International Day of Zero Tolerance to Female Genital Mutilation Date in the current year: February 6, 2017

International Day of Zero Tolerance to Female Genital Mutilation International Day of Zero Tolerance to Female Genital Mutilation is an annual United Nations observance held on February 6.

This awareness day was first proposed in 2003 by Stella Obasanjo, the First Lady of Nigeria and spokesperson for the Campaign Against Female Genital Mutilation. It focuses on raising awareness about female genital mutilation (FGM) and promoting its eradication.

FGM is also referred to as female circumcision and female genital cutting. It is the procedure of ritual removal of some of the external female genitalia practiced by a number of ethnic groups in Africa and Asia. It is concentrated in twenty-seven countries in Africa, Iraqi Kurdistan, and Yemen.

There are different types of FGM. Sometimes only the clitoral hood and clitoris are removed, but the most severe form includes the removal of the outer and inner labia and the closure of the vulva. The procedure may be conducted at various age depending on the ethnic group.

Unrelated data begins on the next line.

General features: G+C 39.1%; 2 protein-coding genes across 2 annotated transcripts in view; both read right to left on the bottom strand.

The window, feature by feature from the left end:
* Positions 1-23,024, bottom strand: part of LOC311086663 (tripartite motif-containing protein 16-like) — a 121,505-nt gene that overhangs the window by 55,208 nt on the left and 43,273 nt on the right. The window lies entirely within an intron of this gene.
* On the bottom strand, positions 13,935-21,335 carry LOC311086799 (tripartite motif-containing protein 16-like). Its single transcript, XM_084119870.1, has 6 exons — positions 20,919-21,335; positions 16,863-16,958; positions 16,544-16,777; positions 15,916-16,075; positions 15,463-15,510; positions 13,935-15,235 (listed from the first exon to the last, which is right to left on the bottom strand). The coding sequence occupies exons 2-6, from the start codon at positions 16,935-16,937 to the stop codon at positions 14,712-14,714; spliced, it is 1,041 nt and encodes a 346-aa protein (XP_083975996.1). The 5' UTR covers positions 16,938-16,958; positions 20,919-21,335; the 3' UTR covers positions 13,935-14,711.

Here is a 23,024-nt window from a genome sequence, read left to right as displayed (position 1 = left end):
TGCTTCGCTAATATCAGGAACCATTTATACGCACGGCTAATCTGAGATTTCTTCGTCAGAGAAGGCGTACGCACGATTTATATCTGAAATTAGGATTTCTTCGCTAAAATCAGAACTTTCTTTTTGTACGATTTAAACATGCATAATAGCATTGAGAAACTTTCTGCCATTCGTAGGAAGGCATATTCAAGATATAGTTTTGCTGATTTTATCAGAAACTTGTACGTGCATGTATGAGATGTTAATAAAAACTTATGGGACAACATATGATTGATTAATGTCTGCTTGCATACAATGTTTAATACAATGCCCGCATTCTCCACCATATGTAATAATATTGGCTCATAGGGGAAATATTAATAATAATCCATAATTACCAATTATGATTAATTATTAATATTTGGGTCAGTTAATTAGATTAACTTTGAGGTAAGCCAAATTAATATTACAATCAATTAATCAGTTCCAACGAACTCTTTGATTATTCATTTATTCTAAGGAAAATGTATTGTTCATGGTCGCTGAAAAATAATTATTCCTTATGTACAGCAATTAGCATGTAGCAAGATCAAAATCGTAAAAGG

Although FGM has been restricted or outlawed in most countries, the laws are often poorly enforced, and girls still undergo this horrible procedure that has no health benefits but can have numerous complications. In 2012, the UN General Assembly unanimously recognized FGM as a human rights violation.

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UN Observances

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International Day of Zero Tolerance to Female Genital Mutilation, UN observance, awareness day